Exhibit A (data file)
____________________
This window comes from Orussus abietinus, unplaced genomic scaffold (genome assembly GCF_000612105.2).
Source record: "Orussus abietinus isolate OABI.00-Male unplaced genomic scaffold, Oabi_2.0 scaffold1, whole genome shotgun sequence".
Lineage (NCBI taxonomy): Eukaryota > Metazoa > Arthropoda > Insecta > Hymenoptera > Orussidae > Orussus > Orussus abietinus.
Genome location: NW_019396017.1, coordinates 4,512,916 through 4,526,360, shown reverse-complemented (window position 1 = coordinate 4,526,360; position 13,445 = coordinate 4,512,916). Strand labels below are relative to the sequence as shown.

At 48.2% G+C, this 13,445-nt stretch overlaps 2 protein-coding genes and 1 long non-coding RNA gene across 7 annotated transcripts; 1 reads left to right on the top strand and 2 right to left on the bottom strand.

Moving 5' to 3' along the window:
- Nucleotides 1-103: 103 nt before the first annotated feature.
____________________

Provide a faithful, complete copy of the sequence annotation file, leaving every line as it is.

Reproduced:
This window comes from Orussus abietinus, unplaced genomic scaffold (genome assembly GCF_000612105.2).
Source record: "Orussus abietinus isolate OABI.00-Male unplaced genomic scaffold, Oabi_2.0 scaffold1, whole genome shotgun sequence".
Lineage (NCBI taxonomy): Eukaryota > Metazoa > Arthropoda > Insecta > Hymenoptera > Orussidae > Orussus > Orussus abietinus.
Genome location: NW_019396017.1, coordinates 4,512,916 through 4,526,360, shown reverse-complemented (window position 1 = coordinate 4,526,360; position 13,445 = coordinate 4,512,916). Strand labels below are relative to the sequence as shown.

At 48.2% G+C, this 13,445-nt stretch overlaps 2 protein-coding genes and 1 long non-coding RNA gene across 7 annotated transcripts; 1 reads left to right on the top strand and 2 right to left on the bottom strand.

Moving 5' to 3' along the window:
- Nucleotides 1-103: 103 nt before the first annotated feature.